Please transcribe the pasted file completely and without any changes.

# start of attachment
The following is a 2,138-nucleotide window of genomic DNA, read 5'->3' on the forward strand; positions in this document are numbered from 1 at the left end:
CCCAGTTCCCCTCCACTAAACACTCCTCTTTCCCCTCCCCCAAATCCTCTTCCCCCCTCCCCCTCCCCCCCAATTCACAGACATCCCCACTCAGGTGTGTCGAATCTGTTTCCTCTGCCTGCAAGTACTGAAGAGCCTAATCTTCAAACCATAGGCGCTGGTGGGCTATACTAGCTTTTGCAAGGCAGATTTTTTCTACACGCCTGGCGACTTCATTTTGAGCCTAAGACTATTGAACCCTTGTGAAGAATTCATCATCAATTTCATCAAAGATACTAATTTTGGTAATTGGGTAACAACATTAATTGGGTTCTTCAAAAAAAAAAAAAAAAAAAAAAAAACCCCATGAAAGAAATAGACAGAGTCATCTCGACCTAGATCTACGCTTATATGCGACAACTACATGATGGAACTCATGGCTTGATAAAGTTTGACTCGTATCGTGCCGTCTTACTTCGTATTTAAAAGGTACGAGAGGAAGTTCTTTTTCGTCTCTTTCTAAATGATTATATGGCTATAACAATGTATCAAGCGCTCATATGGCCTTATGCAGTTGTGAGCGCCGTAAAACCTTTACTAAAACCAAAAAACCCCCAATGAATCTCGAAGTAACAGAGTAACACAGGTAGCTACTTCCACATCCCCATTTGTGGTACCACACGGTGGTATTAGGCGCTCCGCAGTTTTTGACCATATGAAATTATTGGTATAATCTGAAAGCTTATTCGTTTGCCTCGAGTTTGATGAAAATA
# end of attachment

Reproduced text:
The following is a 2,138-nucleotide window of genomic DNA, read 5'->3' on the forward strand; positions in this document are numbered from 1 at the left end:
CCCAGTTCCCCTCCACTAAACACTCCTCTTTCCCCTCCCCCAAATCCTCTTCCCCCCTCCCCCTCCCCCCCAATTCACAGACATCCCCACTCAGGTGTGTCGAATCTGTTTCCTCTGCCTGCAAGTACTGAAGAGCCTAATCTTCAAACCATAGGCGCTGGTGGGCTATACTAGCTTTTGCAAGGCAGATTTTTTCTACACGCCTGGCGACTTCATTTTGAGCCTAAGACTATTGAACCCTTGTGAAGAATTCATCATCAATTTCATCAAAGATACTAATTTTGGTAATTGGGTAACAACATTAATTGGGTTCTTCAAAAAAAAAAAAAAAAAAAAAAAAACCCCATGAAAGAAATAGACAGAGTCATCTCGACCTAGATCTACGCTTATATGCGACAACTACATGATGGAACTCATGGCTTGATAAAGTTTGACTCGTATCGTGCCGTCTTACTTCGTATTTAAAAGGTACGAGAGGAAGTTCTTTTTCGTCTCTTTCTAAATGATTATATGGCTATAACAATGTATCAAGCGCTCATATGGCCTTATGCAGTTGTGAGCGCCGTAAAACCTTTACTAAAACCAAAAAACCCCCAATGAATCTCGAAGTAACAGAGTAACACAGGTAGCTACTTCCACATCCCCATTTGTGGTACCACACGGTGGTATTAGGCGCTCCGCAGTTTTTGACCATATGAAATTATTGGTATAATCTGAAAGCTTATTCGTTTGCCTCGAGTTTGATGAAAATA